Robert F. Smith was recently awarded the Robert F. Kennedy Justice Prize during the annual A. Leon Higginbotham Awards Dinner hosted by the Lawyer’s Committee for Civil Rights Under Law. The Higginbotham Dinner is one of the largest gala events in the civil rights community and brings together nearly 1,000 journalists, advocates and activists annually.
Smith was honored along with UPS Executive Chairman David Abney, Congresswoman Karen Bass, Mayor Keisha Lance Bottoms, Attorney Benjamin Crump and New York Times reporter Nikole Hannah-Jones.
During his acceptance speech, Smith spoke about how his own personal history intertwined with the civil rights movement — his mother carried him as a baby to the famed March on Washington in 1963. He spoke of leaders in the civil rights movement and wove their stories back to today, where disparities still exist.
“We need to reverse economic policies that have been baked into our system and have created racism in this country for decades. The public and private sectors need to begin investing in communities of color that are systemically starved of resources,” said Smith during his speech. “The largess of the federal government’s response to corporate bailouts during the pandemic needs to start finding its way to the small businesses that are the backbone of the minority communities.”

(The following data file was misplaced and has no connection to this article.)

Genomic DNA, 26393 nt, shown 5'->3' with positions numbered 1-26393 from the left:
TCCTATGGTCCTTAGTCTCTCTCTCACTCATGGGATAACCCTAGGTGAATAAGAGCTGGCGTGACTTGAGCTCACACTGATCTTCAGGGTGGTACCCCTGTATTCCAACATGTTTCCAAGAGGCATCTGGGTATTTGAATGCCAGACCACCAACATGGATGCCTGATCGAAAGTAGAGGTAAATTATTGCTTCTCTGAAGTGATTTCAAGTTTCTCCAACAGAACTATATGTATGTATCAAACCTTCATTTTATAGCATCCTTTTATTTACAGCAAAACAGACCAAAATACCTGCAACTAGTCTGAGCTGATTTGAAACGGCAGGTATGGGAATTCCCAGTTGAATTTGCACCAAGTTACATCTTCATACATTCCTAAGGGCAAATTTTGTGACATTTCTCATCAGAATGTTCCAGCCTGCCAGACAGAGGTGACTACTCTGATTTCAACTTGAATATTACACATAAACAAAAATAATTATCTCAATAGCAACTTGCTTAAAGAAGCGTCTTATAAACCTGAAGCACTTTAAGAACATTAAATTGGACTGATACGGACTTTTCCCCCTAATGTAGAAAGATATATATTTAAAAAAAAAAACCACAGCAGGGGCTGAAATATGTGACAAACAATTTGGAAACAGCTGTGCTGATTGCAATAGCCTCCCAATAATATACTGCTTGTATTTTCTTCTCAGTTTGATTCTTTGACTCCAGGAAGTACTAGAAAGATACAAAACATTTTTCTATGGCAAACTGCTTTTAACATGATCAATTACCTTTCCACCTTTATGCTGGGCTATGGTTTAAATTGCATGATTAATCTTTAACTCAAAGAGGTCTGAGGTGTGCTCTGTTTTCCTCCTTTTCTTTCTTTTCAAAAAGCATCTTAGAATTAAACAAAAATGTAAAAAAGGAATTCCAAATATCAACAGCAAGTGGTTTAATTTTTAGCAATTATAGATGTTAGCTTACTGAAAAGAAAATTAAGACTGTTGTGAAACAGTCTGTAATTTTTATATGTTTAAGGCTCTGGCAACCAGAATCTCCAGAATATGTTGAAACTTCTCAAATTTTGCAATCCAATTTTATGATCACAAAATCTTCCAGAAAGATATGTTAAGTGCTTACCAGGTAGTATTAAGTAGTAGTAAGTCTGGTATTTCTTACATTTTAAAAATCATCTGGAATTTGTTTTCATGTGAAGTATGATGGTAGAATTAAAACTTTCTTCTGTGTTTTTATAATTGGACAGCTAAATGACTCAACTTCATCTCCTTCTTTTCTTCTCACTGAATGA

Smith is a leading voice in advocating for policies that close racial gaps in every aspect of life. In July 2020, he announced a partnership with the Prostate Cancer Foundation to develop better screening methods to detect prostate cancer, a disease that disproportionately impacts Black men. He also recently called on large corporations to use 2% of their annual net income for the next decade to empower minority-owned businesses and communities. And amid global shutdowns and stay-at-home orders, he helped thousands of Black-owned businesses that were shut out of PPP loans due to historical racism to secure new loans to stay operational.
Watch the entire virtual 2020 Higginbotham Award event here.